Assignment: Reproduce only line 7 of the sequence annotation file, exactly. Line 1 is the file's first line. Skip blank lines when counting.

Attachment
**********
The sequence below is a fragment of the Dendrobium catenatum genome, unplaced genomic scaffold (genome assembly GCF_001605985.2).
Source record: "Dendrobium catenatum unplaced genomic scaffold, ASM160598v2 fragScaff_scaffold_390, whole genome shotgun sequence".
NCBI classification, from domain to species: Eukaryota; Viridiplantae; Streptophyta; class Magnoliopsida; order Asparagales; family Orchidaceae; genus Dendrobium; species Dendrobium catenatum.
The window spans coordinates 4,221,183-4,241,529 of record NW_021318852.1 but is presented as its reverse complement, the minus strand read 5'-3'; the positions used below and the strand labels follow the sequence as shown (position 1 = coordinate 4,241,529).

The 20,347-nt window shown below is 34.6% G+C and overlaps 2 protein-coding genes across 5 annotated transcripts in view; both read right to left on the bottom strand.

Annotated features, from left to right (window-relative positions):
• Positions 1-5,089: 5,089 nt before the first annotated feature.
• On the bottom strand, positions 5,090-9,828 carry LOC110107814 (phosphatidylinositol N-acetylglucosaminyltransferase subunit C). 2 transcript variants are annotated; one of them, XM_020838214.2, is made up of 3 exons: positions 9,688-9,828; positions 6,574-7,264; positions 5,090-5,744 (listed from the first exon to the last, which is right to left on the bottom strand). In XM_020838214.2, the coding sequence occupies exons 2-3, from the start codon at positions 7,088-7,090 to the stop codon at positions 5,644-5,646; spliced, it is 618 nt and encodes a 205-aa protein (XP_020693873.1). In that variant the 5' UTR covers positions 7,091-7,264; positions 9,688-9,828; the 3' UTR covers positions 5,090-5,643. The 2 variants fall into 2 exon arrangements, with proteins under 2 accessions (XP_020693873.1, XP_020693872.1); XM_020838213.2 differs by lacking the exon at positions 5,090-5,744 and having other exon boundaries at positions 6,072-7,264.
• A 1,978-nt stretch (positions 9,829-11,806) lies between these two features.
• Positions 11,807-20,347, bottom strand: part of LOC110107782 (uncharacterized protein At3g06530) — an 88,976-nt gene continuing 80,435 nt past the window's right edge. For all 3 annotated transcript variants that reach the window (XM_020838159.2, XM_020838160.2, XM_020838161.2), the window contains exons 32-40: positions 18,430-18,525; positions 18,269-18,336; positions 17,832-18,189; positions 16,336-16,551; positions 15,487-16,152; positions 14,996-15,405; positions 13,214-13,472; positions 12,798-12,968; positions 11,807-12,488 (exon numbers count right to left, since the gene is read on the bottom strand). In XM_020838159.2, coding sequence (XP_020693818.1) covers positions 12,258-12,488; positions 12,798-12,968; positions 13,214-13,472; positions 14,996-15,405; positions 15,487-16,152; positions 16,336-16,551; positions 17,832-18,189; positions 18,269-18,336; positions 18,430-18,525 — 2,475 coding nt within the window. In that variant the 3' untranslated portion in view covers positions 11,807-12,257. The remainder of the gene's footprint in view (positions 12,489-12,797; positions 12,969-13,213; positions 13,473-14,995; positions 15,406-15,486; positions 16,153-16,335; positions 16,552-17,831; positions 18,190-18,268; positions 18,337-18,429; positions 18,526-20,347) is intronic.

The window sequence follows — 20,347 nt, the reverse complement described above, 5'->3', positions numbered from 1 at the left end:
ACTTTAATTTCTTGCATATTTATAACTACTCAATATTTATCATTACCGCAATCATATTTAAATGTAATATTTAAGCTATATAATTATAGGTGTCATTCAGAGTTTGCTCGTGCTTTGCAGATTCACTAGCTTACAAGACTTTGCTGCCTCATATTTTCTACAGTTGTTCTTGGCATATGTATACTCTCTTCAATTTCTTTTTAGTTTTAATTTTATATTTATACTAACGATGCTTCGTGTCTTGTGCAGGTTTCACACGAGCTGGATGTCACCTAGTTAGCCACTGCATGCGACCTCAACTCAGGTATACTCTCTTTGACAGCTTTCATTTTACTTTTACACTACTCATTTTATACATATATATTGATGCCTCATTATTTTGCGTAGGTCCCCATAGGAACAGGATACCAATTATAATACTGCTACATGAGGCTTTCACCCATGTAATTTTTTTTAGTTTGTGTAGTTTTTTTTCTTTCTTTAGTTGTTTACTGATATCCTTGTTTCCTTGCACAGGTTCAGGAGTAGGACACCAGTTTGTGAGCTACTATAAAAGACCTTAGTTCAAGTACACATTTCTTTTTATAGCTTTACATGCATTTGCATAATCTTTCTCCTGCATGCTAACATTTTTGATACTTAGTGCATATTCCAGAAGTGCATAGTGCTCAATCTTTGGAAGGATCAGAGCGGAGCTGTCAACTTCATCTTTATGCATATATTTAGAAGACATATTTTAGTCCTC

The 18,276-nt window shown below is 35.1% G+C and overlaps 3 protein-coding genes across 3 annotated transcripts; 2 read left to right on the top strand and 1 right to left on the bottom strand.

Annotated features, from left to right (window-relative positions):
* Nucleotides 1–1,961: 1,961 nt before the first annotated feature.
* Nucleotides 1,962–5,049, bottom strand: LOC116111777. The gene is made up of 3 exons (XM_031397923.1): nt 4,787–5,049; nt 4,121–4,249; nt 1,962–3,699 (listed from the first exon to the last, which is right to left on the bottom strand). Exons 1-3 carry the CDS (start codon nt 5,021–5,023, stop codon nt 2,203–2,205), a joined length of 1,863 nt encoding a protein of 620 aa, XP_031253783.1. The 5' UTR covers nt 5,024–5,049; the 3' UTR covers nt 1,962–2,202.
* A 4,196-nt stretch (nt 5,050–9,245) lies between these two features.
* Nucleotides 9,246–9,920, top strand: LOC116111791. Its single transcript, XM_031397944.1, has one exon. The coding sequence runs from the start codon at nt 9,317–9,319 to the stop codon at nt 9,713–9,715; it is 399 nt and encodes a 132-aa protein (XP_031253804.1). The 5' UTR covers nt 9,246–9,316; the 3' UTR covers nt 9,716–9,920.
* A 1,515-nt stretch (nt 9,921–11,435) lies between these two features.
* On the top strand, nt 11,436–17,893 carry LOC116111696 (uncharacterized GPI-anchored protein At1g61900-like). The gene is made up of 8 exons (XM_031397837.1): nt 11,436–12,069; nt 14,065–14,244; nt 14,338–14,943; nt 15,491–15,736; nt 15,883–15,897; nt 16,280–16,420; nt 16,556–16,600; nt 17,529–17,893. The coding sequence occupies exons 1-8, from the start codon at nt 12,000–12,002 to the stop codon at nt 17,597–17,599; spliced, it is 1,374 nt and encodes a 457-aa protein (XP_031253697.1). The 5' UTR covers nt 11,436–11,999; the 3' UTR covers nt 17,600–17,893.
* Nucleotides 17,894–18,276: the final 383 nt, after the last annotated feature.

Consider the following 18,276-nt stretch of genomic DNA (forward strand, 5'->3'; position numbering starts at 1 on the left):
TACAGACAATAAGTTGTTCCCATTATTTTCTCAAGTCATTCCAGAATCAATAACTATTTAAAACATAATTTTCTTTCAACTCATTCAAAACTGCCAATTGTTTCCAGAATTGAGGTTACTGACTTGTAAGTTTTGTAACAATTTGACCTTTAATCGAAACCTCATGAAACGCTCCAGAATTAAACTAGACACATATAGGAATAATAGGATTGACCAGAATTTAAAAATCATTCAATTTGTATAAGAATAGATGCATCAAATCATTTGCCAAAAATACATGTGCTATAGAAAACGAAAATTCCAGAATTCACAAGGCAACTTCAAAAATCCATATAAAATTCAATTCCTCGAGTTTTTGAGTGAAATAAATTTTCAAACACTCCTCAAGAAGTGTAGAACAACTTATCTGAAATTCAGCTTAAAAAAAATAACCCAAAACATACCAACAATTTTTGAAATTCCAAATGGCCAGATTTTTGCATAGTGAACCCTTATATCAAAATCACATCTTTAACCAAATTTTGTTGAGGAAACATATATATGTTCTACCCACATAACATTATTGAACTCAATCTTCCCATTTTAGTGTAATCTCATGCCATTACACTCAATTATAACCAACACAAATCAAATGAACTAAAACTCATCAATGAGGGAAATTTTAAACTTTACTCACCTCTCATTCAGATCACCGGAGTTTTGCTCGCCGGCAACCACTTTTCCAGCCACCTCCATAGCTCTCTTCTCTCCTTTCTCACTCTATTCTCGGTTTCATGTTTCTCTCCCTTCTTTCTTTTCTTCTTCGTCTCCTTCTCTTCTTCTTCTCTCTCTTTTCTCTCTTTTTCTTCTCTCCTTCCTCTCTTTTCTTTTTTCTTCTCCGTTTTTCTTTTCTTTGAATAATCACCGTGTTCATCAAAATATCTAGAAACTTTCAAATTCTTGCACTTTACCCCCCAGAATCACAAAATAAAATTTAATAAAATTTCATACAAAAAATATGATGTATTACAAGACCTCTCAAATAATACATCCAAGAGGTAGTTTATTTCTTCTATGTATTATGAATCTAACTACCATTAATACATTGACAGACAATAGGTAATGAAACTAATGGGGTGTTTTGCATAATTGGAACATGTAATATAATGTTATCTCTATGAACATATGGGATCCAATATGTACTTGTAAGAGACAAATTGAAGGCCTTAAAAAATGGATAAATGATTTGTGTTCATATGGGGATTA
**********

• Positions 1-5,089: 5,089 nt before the first annotated feature.